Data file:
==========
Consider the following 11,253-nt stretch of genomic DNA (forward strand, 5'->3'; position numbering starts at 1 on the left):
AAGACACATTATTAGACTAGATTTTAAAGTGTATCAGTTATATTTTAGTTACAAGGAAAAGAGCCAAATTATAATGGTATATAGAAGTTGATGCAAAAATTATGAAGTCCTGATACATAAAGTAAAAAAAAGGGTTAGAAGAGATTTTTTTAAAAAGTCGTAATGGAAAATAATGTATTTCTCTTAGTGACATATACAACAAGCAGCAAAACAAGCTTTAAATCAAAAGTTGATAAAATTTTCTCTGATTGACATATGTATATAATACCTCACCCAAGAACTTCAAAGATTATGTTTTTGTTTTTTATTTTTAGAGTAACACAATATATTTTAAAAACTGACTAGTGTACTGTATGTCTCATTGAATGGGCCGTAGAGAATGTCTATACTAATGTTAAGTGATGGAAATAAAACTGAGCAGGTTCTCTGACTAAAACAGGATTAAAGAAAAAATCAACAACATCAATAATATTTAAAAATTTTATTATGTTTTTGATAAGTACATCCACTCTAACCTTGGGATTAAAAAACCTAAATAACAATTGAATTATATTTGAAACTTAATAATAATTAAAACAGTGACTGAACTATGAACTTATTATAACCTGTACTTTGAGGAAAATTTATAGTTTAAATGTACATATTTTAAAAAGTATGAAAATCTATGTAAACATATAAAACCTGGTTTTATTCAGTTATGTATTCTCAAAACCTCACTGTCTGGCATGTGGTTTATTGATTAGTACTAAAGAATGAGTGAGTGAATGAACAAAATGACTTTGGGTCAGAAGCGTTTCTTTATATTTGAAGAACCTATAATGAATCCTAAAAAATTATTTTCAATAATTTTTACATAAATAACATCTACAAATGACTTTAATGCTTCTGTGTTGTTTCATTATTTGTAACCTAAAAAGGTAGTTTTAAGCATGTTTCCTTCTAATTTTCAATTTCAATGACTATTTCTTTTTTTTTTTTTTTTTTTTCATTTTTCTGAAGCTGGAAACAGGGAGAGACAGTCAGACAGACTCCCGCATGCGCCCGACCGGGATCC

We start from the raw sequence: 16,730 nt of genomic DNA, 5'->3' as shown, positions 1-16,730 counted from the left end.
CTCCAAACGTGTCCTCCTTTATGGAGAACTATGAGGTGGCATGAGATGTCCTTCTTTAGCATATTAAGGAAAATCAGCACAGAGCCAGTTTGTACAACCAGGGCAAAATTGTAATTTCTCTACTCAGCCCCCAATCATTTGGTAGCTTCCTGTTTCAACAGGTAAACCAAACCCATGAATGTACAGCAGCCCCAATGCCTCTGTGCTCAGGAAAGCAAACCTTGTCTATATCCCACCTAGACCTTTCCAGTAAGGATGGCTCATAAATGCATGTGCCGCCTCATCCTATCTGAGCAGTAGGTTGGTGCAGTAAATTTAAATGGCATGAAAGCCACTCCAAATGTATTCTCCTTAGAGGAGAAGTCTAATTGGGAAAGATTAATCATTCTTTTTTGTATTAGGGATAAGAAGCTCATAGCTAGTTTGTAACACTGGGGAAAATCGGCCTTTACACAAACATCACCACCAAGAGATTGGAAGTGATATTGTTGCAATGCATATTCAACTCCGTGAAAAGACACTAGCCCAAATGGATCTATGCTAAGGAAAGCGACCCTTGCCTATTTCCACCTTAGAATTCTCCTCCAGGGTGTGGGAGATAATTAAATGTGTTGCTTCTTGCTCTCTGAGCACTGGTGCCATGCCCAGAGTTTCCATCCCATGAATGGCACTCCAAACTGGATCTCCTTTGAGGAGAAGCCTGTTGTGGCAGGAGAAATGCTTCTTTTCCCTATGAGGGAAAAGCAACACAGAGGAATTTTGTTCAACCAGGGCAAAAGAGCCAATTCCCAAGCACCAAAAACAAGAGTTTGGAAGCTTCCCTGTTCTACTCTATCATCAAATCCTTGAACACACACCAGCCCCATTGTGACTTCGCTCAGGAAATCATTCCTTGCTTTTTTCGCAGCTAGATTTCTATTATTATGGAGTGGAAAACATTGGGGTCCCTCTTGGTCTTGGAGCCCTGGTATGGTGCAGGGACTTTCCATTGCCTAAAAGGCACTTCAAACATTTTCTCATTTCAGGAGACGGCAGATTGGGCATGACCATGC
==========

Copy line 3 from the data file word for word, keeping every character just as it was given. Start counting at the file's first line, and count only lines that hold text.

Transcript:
We start from the raw sequence: 16,730 nt of genomic DNA, 5'->3' as shown, positions 1-16,730 counted from the left end.